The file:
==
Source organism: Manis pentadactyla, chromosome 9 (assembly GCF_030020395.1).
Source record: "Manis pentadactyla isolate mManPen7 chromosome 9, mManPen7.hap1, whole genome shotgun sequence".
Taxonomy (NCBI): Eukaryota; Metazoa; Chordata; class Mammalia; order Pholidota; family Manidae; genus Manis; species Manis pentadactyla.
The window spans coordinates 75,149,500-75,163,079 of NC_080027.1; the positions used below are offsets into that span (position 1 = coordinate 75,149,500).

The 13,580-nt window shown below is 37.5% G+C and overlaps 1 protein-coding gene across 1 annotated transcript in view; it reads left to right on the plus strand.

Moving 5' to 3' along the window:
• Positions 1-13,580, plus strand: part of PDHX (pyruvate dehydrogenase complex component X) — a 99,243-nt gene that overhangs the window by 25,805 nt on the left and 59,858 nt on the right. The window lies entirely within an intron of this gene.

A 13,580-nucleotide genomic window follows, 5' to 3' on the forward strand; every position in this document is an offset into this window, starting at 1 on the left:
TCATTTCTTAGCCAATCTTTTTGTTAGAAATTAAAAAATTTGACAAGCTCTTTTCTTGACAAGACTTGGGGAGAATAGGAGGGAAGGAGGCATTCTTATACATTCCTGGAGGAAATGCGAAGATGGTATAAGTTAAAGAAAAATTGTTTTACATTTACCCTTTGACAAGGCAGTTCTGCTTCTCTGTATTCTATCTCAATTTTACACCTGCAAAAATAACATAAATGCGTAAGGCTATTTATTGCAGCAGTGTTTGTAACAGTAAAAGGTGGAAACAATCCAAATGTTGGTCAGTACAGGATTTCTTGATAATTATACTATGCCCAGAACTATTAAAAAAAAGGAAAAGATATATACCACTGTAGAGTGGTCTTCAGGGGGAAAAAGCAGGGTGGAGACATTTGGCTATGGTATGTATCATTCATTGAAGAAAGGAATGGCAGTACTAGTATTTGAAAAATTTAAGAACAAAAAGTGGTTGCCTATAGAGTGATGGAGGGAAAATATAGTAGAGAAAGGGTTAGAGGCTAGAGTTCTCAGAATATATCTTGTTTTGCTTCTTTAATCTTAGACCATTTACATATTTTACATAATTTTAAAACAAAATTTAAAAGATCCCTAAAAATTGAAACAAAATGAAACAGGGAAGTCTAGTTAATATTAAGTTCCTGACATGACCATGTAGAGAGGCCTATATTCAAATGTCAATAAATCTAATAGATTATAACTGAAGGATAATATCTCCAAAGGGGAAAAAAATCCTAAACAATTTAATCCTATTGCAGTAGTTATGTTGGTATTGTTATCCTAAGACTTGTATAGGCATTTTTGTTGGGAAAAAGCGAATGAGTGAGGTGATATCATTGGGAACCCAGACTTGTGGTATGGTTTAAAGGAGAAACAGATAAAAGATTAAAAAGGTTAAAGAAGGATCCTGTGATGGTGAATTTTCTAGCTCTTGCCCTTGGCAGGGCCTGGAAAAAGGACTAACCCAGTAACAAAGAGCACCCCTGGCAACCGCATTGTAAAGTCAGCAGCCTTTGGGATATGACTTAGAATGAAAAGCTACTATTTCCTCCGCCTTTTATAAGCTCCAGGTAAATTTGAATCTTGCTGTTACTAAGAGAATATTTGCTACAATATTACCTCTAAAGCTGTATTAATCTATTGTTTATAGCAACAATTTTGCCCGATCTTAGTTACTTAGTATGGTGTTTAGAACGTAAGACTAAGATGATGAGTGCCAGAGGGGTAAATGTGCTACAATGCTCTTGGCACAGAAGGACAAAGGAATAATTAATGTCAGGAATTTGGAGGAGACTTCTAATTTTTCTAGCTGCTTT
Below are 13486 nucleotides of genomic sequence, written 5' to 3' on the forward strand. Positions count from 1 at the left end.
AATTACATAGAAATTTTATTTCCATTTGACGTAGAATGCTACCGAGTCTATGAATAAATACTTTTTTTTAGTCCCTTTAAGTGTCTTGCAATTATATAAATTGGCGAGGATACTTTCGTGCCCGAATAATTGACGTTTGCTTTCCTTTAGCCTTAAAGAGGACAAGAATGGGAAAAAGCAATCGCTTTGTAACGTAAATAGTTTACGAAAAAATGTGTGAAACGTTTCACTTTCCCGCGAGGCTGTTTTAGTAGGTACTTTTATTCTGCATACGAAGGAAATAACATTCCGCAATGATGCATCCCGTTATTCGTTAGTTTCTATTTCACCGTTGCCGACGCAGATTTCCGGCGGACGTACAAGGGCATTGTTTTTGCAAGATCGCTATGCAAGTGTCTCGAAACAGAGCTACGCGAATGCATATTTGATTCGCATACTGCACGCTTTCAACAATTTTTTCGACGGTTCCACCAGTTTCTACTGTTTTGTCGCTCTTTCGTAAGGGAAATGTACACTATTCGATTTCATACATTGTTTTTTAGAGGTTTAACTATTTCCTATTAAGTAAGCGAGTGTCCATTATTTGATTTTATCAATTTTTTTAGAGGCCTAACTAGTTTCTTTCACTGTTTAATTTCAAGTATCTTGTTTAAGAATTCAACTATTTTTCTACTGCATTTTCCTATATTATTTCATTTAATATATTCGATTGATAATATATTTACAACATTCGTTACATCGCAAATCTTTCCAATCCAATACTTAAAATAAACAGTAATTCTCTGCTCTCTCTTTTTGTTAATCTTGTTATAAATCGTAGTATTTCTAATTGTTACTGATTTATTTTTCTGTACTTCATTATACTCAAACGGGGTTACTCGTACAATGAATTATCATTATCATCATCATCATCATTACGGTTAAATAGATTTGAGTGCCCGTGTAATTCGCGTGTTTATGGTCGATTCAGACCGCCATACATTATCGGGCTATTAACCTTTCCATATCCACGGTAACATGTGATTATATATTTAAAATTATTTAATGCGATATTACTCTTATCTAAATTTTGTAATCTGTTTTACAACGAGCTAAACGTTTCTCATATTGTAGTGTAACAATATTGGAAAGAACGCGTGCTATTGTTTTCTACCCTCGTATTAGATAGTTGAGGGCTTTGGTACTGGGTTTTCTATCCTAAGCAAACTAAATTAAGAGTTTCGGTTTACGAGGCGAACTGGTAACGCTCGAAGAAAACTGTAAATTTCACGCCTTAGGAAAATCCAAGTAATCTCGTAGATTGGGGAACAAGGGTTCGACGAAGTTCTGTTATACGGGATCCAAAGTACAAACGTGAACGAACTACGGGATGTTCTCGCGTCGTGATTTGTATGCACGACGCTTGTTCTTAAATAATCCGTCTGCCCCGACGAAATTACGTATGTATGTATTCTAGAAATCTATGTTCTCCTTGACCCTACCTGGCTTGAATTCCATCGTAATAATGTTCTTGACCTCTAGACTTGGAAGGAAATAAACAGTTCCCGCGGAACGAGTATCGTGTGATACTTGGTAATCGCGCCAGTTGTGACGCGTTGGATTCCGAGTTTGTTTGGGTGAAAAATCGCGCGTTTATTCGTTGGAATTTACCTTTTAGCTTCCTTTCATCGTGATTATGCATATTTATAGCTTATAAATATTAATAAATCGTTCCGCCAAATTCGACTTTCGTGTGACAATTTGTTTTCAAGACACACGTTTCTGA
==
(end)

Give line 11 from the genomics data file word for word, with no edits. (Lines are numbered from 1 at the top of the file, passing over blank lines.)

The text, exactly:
AATTACATAGAAATTTTATTTCCATTTGACGTAGAATGCTACCGAGTCTATGAATAAATACTTTTTTTTAGTCCCTTTAAGTGTCTTGCAATTATATAAATTGGCGAGGATACTTTCGTGCCCGAATAATTGACGTTTGCTTTCCTTTAGCCTTAAAGAGGACAAGAATGGGAAAAAGCAATCGCTTTGTAACGTAAATAGTTTACGAAAAAATGTGTGAAACGTTTCACTTTCCCGCGAGGCTGTTTTAGTAGGTACTTTTATTCTGCATACGAAGGAAATAACATTCCGCAATGATGCATCCCGTTATTCGTTAGTTTCTATTTCACCGTTGCCGACGCAGATTTCCGGCGGACGTACAAGGGCATTGTTTTTGCAAGATCGCTATGCAAGTGTCTCGAAACAGAGCTACGCGAATGCATATTTGATTCGCATACTGCACGCTTTCAACAATTTTTTCGACGGTTCCACCAGTTTCTACTGTTTTGTCGCTCTTTCGTAAGGGAAATGTACACTATTCGATTTCATACATTGTTTTTTAGAGGTTTAACTATTTCCTATTAAGTAAGCGAGTGTCCATTATTTGATTTTATCAATTTTTTTAGAGGCCTAACTAGTTTCTTTCACTGTTTAATTTCAAGTATCTTGTTTAAGAATTCAACTATTTTTCTACTGCATTTTCCTATATTATTTCATTTAATATATTCGATTGATAATATATTTACAACATTCGTTACATCGCAAATCTTTCCAATCCAATACTTAAAATAAACAGTAATTCTCTGCTCTCTCTTTTTGTTAATCTTGTTATAAATCGTAGTATTTCTAATTGTTACTGATTTATTTTTCTGTACTTCATTATACTCAAACGGGGTTACTCGTACAATGAATTATCATTATCATCATCATCATCATTACGGTTAAATAGATTTGAGTGCCCGTGTAATTCGCGTGTTTATGGTCGATTCAGACCGCCATACATTATCGGGCTATTAACCTTTCCATATCCACGGTAACATGTGATTATATATTTAAAATTATTTAATGCGATATTACTCTTATCTAAATTTTGTAATCTGTTTTACAACGAGCTAAACGTTTCTCATATTGTAGTGTAACAATATTGGAAAGAACGCGTGCTATTGTTTTCTACCCTCGTATTAGATAGTTGAGGGCTTTGGTACTGGGTTTTCTATCCTAAGCAAACTAAATTAAGAGTTTCGGTTTACGAGGCGAACTGGTAACGCTCGAAGAAAACTGTAAATTTCACGCCTTAGGAAAATCCAAGTAATCTCGTAGATTGGGGAACAAGGGTTCGACGAAGTTCTGTTATACGGGATCCAAAGTACAAACGTGAACGAACTACGGGATGTTCTCGCGTCGTGATTTGTATGCACGACGCTTGTTCTTAAATAATCCGTCTGCCCCGACGAAATTACGTATGTATGTATTCTAGAAATCTATGTTCTCCTTGACCCTACCTGGCTTGAATTCCATCGTAATAATGTTCTTGACCTCTAGACTTGGAAGGAAATAAACAGTTCCCGCGGAACGAGTATCGTGTGATACTTGGTAATCGCGCCAGTTGTGACGCGTTGGATTCCGAGTTTGTTTGGGTGAAAAATCGCGCGTTTATTCGTTGGAATTTACCTTTTAGCTTCCTTTCATCGTGATTATGCATATTTATAGCTTATAAATATTAATAAATCGTTCCGCCAAATTCGACTTTCGTGTGACAATTTGTTTTCAAGACACACGTTTCTGA